Violet Township Fire, Lancaster Fire, Fairfield County ADAMH Board, Fairfield County CommissionersFairfield County Prosecutors Office, Fairfield County Courts, Adult Probation, The Recovery Center, New Horizons, Creed of RecoveryLancaster Recovery Services, Fairfield Medical Center, Diley Ridge Mt. Carmel Medical, Fairfield County Health Department, Fairfield Community Health, Ohio Guidestone, Care Source, Fairfield County Mental Health Consumer Group, Sun Behavioral, Ohio National Guard Counter Drug Program, Ohio HIDTA, DEA, Fairfield County 211, Fairfield County Department of Jobs and Family Services, City of Lancaster, Ohio Attorney Generals’ Office, Ohio Department of Public Safety, Faith based groups, and community members. We have also received invaluable support from the offices of Congressman Steve Stivers and Senator Rob Portman. These groups have all committed either financial, human resources, material and other forms of support in furtherance of Project FORT.

Another key component to Project FORT is real time information sharing.  HIDTA provides support with ODMaps, which provides real time overdose data to those in the field, who can interpret, map and share the overdose data with our partners. Real time data collection is critical for so many different reasons. This data may identify spikes in overdose activity, and provides mapping capabilities for those in the field that work to prevent further overdoses from occurring. The data is also crucial for funding purposes. Project FORT works almost exclusively from grant dollars, and having the ability to accurately collect, review and share that data is very important to our success.  In 2019, Project FORT also started utilizing a QRT software provided by CORDATA, that collects data about our clients and stores the data in a way that allows us to have easy access to our client records.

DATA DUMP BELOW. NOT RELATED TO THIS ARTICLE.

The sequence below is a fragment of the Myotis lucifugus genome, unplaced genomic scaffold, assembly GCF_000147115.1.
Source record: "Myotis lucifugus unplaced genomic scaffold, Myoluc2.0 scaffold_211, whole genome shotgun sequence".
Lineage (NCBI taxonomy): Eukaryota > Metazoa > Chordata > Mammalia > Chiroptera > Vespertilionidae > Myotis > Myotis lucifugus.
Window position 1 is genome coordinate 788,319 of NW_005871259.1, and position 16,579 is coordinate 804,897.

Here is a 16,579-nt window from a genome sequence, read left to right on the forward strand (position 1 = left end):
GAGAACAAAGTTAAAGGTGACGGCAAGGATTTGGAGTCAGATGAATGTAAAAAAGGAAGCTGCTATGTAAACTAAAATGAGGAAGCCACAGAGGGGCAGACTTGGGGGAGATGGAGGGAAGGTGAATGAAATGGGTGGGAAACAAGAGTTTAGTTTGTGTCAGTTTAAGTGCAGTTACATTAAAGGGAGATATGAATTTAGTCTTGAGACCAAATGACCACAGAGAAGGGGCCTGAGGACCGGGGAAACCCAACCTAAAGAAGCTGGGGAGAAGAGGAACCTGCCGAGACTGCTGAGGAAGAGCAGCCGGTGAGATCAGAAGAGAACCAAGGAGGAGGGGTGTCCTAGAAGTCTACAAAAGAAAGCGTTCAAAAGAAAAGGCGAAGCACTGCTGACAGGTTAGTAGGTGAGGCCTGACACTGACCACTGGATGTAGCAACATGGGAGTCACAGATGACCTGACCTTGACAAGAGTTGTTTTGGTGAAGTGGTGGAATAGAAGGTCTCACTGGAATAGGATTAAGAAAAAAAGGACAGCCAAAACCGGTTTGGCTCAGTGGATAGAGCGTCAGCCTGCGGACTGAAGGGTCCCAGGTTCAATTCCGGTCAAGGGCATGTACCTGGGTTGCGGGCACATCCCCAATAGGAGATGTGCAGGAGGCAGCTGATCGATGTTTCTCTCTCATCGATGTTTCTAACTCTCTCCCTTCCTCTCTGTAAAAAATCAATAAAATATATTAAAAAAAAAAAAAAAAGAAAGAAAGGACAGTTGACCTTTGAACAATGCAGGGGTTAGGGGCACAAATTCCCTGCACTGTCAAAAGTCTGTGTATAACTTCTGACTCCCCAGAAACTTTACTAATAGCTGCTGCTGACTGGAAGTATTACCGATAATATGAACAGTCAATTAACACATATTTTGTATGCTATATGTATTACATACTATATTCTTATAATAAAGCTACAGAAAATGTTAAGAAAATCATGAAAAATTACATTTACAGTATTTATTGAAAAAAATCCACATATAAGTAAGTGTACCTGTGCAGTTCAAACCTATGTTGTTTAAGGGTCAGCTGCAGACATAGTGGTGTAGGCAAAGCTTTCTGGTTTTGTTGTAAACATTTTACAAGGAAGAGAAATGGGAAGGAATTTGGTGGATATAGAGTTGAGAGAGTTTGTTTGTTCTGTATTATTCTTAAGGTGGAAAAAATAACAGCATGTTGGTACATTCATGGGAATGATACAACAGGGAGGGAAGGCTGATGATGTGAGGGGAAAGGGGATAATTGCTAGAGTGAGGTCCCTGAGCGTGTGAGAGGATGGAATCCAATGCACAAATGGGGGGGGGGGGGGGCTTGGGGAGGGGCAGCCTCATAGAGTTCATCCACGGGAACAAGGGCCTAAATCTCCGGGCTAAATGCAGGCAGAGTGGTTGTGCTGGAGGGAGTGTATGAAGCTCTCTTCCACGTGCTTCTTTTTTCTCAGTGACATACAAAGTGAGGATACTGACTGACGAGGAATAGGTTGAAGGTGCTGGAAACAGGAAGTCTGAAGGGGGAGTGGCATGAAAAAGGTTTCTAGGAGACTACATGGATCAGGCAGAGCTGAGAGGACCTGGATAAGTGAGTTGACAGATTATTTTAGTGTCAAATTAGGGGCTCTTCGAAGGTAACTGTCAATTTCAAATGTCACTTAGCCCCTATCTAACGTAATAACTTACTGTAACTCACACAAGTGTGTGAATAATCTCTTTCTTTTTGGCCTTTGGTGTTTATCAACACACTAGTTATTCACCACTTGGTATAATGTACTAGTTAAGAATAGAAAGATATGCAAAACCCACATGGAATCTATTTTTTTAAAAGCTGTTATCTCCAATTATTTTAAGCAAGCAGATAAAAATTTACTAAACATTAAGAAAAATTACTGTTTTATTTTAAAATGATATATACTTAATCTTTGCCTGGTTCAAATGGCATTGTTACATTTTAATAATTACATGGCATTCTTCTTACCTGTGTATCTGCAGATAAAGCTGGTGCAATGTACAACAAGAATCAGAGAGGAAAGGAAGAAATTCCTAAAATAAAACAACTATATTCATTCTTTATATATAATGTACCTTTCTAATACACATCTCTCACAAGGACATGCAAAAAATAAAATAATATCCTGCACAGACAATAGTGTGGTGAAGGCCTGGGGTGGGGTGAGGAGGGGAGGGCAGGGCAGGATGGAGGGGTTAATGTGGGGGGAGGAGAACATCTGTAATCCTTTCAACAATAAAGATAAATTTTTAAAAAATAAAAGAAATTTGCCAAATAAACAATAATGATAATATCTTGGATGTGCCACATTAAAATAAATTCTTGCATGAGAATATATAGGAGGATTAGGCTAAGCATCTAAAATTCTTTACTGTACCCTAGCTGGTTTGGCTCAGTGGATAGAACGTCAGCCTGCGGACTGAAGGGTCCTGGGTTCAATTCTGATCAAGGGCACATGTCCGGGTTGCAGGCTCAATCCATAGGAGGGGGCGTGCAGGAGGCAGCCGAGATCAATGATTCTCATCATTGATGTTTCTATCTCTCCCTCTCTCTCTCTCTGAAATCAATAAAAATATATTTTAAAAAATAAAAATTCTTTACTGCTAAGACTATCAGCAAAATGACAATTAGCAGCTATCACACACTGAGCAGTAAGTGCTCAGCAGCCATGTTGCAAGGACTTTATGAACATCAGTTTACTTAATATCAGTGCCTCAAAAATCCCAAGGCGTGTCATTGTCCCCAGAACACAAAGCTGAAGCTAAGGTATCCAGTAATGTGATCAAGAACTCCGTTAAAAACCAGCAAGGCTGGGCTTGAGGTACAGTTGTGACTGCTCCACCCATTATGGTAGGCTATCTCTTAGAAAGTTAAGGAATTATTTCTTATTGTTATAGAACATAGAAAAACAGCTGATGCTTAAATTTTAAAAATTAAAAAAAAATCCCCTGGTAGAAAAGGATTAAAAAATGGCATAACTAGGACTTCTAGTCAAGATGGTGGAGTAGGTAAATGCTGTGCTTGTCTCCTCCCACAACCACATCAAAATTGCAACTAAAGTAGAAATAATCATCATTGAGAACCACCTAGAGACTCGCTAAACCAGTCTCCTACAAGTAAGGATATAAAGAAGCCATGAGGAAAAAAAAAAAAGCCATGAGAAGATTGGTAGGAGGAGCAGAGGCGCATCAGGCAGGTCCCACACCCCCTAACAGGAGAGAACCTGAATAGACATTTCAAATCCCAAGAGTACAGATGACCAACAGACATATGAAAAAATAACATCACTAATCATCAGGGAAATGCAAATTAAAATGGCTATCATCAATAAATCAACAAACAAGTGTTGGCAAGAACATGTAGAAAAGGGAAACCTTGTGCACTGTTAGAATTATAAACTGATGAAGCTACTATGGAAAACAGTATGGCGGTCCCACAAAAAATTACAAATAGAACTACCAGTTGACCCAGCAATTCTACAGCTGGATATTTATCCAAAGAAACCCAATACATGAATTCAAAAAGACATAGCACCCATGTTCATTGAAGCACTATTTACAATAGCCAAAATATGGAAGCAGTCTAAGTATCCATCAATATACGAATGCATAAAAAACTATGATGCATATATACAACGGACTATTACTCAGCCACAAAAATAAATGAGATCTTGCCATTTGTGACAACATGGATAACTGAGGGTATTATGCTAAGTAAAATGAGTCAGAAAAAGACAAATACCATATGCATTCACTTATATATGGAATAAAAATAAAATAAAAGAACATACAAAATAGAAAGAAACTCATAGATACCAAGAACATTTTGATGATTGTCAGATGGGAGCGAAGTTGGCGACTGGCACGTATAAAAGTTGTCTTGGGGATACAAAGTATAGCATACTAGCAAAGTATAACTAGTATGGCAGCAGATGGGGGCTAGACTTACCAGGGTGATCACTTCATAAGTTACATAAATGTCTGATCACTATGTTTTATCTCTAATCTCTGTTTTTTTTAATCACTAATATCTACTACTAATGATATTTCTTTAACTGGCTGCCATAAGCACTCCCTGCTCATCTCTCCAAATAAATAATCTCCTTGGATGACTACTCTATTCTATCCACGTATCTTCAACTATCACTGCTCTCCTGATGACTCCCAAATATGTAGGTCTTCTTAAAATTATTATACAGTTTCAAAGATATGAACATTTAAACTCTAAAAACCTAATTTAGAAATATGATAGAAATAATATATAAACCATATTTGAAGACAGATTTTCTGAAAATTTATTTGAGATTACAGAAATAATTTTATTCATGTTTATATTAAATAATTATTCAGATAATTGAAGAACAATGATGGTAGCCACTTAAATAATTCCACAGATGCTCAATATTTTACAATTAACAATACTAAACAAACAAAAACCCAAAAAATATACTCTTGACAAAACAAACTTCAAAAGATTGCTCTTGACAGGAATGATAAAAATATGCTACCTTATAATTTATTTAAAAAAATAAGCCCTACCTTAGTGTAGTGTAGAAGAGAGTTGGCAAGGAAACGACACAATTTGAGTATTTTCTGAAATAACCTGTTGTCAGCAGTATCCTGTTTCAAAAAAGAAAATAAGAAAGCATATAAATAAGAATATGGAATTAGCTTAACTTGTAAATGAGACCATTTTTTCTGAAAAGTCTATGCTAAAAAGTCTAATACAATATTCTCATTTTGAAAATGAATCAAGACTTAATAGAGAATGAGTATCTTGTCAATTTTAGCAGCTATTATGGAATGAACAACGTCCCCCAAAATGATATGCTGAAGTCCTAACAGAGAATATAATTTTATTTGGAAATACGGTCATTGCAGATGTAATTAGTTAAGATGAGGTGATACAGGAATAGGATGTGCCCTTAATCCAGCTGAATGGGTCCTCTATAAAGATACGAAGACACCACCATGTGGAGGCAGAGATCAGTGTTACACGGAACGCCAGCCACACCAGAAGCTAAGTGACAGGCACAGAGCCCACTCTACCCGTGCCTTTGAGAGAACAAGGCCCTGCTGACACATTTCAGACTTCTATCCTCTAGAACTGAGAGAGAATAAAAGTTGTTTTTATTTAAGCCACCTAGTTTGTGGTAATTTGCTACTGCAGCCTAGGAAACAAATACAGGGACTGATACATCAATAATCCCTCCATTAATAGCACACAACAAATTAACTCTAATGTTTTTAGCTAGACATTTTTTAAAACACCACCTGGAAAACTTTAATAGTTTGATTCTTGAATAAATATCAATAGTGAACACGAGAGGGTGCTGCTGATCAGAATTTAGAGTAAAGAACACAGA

Project FORT is mostly funded from state and federal grant dollars, with some assistance from the Fairfield County Commissioners Office. Grants provided by the Ohio Attorney General’s Office, the Bureau of Justice Assistance, the Ohio Department of Public Safety, the Office of Criminal Justice Services, Ohio Hidta, and DEA have all contributed to the success of Project FORT. These dollars go to pay salaries, provide recovery support for those in treatment, pay for housing for those that are living in a sober living environment, provide Narcan to our community members and families of those who have loved ones with substance abuse issues, as well as provide resource materials to our community members.   It is the hope of all those involved that through this progressive approach we will not only change the course of the lives of people suffering from the disease of addiction, but reduce the number of unintentional overdoses, provide support for their families, lessen the burden on the criminal justice system, change the stigmas associated with addiction, and ultimately save lives.

Scott Duff, Project FORT Director
Phone: 740-901-1598